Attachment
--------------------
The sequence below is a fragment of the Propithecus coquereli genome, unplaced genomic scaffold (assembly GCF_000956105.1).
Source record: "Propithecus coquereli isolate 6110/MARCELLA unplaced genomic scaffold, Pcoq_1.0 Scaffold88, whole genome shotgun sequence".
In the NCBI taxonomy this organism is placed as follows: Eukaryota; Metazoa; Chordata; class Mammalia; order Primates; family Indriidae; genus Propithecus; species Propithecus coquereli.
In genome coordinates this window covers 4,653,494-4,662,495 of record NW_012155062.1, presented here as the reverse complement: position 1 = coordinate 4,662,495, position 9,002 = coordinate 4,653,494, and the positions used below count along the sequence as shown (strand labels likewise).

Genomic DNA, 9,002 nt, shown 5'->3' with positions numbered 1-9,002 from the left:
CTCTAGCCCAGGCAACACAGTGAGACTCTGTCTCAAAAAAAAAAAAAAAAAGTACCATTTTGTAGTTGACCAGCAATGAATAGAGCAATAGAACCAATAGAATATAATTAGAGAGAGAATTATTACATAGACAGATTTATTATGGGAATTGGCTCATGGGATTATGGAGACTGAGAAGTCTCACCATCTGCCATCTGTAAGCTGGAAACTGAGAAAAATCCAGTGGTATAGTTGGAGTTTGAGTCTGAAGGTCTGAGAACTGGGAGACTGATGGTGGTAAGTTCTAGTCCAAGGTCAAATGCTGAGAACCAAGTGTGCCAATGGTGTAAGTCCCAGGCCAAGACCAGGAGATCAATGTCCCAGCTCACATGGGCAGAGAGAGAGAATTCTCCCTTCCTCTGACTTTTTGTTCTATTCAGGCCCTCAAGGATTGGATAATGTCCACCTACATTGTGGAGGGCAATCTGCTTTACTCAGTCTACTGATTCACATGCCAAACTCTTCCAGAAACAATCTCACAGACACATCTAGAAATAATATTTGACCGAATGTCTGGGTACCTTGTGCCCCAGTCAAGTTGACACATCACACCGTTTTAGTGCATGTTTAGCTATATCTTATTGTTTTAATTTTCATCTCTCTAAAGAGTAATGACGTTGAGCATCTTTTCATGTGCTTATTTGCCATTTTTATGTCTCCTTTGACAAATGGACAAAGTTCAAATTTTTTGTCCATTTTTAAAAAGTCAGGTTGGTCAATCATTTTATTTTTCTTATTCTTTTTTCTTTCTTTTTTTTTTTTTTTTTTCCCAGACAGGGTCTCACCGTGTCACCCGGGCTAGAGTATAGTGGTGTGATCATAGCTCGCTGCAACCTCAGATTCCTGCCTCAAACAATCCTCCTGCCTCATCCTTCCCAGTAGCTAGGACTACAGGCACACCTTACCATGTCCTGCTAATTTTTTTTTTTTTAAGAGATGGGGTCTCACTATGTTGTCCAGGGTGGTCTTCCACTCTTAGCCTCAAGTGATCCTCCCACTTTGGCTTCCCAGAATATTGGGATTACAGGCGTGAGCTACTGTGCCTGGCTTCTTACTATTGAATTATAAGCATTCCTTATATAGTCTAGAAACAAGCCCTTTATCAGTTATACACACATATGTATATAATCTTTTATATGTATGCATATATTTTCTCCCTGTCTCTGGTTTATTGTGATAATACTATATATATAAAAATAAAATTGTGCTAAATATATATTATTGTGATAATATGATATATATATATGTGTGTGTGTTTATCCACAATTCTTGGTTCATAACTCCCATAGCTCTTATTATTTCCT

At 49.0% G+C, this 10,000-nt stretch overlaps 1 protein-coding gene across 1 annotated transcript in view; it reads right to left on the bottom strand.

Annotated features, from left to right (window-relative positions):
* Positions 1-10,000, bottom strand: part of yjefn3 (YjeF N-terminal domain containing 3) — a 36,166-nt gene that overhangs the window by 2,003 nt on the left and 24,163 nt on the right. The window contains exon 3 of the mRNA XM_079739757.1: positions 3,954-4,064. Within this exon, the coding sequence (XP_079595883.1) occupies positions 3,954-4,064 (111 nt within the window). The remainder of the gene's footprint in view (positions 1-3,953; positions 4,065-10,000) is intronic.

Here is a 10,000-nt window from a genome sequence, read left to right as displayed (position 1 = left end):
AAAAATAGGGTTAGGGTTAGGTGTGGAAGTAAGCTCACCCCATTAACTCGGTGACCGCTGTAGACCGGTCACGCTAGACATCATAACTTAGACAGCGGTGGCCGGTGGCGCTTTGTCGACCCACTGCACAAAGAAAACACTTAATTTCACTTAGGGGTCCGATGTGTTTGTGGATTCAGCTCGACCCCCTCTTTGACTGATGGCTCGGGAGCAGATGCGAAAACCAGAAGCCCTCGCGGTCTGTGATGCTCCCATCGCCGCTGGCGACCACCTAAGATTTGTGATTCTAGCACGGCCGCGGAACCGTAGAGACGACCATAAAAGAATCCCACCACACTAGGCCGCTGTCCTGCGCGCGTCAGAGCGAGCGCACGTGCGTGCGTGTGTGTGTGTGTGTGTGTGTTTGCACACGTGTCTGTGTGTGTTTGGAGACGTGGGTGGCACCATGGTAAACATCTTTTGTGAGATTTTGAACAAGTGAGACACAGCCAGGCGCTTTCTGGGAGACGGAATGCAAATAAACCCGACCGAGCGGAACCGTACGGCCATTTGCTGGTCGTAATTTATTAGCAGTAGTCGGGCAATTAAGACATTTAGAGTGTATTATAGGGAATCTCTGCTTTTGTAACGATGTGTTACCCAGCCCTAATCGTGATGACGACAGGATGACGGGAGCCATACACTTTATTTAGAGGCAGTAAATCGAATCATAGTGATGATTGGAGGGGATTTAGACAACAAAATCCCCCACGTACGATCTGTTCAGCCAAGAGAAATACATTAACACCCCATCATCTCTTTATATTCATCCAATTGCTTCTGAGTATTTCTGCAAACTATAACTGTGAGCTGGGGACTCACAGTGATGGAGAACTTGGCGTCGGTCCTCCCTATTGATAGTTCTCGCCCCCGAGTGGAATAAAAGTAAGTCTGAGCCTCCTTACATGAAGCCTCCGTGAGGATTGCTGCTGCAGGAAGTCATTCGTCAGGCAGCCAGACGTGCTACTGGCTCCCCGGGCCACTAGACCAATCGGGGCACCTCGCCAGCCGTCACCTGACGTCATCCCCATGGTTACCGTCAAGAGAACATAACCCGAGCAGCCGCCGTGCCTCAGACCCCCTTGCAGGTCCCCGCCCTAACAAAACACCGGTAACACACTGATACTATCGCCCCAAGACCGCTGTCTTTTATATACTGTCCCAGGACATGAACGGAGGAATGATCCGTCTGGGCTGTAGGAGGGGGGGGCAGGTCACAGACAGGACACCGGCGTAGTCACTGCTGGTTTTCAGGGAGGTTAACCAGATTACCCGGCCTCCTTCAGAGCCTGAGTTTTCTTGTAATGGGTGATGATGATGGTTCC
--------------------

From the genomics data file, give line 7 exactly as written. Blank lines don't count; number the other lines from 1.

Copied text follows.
At 49.0% G+C, this 10,000-nt stretch overlaps 1 protein-coding gene across 1 annotated transcript in view; it reads right to left on the bottom strand.